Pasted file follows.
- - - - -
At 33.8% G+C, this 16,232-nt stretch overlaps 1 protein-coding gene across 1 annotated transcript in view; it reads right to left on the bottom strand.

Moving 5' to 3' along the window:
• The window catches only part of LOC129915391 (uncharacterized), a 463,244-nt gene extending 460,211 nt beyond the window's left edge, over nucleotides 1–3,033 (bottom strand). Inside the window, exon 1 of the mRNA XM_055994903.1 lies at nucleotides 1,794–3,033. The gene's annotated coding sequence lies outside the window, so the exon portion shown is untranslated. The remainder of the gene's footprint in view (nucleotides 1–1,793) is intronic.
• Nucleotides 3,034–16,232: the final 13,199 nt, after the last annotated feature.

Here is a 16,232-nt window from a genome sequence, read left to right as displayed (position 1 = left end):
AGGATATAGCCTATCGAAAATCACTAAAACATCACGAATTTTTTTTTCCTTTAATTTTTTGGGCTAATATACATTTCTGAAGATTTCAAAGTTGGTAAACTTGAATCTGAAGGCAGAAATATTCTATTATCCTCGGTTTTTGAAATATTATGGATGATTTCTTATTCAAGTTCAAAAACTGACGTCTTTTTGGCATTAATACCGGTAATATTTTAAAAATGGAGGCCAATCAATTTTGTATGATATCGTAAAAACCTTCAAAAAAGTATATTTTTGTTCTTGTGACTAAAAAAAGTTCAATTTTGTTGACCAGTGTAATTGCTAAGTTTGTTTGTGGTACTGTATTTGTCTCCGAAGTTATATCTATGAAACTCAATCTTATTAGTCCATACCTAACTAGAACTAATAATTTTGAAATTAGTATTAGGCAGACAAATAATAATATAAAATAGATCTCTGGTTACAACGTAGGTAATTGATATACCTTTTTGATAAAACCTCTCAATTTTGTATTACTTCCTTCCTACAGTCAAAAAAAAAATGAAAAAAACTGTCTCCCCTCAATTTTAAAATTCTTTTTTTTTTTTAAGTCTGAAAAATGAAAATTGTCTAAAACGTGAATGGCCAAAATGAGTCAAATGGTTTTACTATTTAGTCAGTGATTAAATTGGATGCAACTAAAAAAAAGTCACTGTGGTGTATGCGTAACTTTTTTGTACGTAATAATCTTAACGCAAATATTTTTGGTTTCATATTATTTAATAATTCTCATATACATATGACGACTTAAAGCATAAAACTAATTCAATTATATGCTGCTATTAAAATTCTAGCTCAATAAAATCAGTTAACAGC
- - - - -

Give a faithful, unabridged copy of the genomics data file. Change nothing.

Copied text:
At 33.8% G+C, this 16,232-nt stretch overlaps 1 protein-coding gene across 1 annotated transcript in view; it reads right to left on the bottom strand.

Moving 5' to 3' along the window:
• The window catches only part of LOC129915391 (uncharacterized), a 463,244-nt gene extending 460,211 nt beyond the window's left edge, over nucleotides 1–3,033 (bottom strand). Inside the window, exon 1 of the mRNA XM_055994903.1 lies at nucleotides 1,794–3,033. The gene's annotated coding sequence lies outside the window, so the exon portion shown is untranslated. The remainder of the gene's footprint in view (nucleotides 1–1,793) is intronic.
• Nucleotides 3,034–16,232: the final 13,199 nt, after the last annotated feature.

Here is a 16,232-nt window from a genome sequence, read left to right as displayed (position 1 = left end):
AGGATATAGCCTATCGAAAATCACTAAAACATCACGAATTTTTTTTTCCTTTAATTTTTTGGGCTAATATACATTTCTGAAGATTTCAAAGTTGGTAAACTTGAATCTGAAGGCAGAAATATTCTATTATCCTCGGTTTTTGAAATATTATGGATGATTTCTTATTCAAGTTCAAAAACTGACGTCTTTTTGGCATTAATACCGGTAATATTTTAAAAATGGAGGCCAATCAATTTTGTATGATATCGTAAAAACCTTCAAAAAAGTATATTTTTGTTCTTGTGACTAAAAAAAGTTCAATTTTGTTGACCAGTGTAATTGCTAAGTTTGTTTGTGGTACTGTATTTGTCTCCGAAGTTATATCTATGAAACTCAATCTTATTAGTCCATACCTAACTAGAACTAATAATTTTGAAATTAGTATTAGGCAGACAAATAATAATATAAAATAGATCTCTGGTTACAACGTAGGTAATTGATATACCTTTTTGATAAAACCTCTCAATTTTGTATTACTTCCTTCCTACAGTCAAAAAAAAAATGAAAAAAACTGTCTCCCCTCAATTTTAAAATTCTTTTTTTTTTTTAAGTCTGAAAAATGAAAATTGTCTAAAACGTGAATGGCCAAAATGAGTCAAATGGTTTTACTATTTAGTCAGTGATTAAATTGGATGCAACTAAAAAAAAGTCACTGTGGTGTATGCGTAACTTTTTTGTACGTAATAATCTTAACGCAAATATTTTTGGTTTCATATTATTTAATAATTCTCATATACATATGACGACTTAAAGCATAAAACTAATTCAATTATATGCTGCTATTAAAATTCTAGCTCAATAAAATCAGTTAACAGC